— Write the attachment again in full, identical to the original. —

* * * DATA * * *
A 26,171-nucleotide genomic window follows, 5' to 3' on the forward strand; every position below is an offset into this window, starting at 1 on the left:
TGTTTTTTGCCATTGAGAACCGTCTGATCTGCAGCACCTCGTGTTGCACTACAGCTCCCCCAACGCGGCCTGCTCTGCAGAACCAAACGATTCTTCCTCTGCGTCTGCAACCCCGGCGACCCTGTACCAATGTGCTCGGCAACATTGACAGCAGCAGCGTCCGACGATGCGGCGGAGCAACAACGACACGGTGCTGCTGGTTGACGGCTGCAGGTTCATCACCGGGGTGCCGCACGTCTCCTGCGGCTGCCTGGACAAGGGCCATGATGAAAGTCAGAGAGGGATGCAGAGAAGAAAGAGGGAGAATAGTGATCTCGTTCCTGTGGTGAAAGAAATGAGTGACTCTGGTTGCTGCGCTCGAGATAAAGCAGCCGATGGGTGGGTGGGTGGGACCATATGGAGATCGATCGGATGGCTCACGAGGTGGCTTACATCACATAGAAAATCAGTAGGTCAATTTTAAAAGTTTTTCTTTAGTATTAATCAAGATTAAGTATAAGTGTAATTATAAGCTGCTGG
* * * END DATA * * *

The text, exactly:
A 26,171-nucleotide genomic window follows, 5' to 3' on the forward strand; every position below is an offset into this window, starting at 1 on the left:
TGTTTTTTGCCATTGAGAACCGTCTGATCTGCAGCACCTCGTGTTGCACTACAGCTCCCCCAACGCGGCCTGCTCTGCAGAACCAAACGATTCTTCCTCTGCGTCTGCAACCCCGGCGACCCTGTACCAATGTGCTCGGCAACATTGACAGCAGCAGCGTCCGACGATGCGGCGGAGCAACAACGACACGGTGCTGCTGGTTGACGGCTGCAGGTTCATCACCGGGGTGCCGCACGTCTCCTGCGGCTGCCTGGACAAGGGCCATGATGAAAGTCAGAGAGGGATGCAGAGAAGAAAGAGGGAGAATAGTGATCTCGTTCCTGTGGTGAAAGAAATGAGTGACTCTGGTTGCTGCGCTCGAGATAAAGCAGCCGATGGGTGGGTGGGTGGGACCATATGGAGATCGATCGGATGGCTCACGAGGTGGCTTACATCACATAGAAAATCAGTAGGTCAATTTTAAAAGTTTTTCTTTAGTATTAATCAAGATTAAGTATAAGTGTAATTATAAGCTGCTGG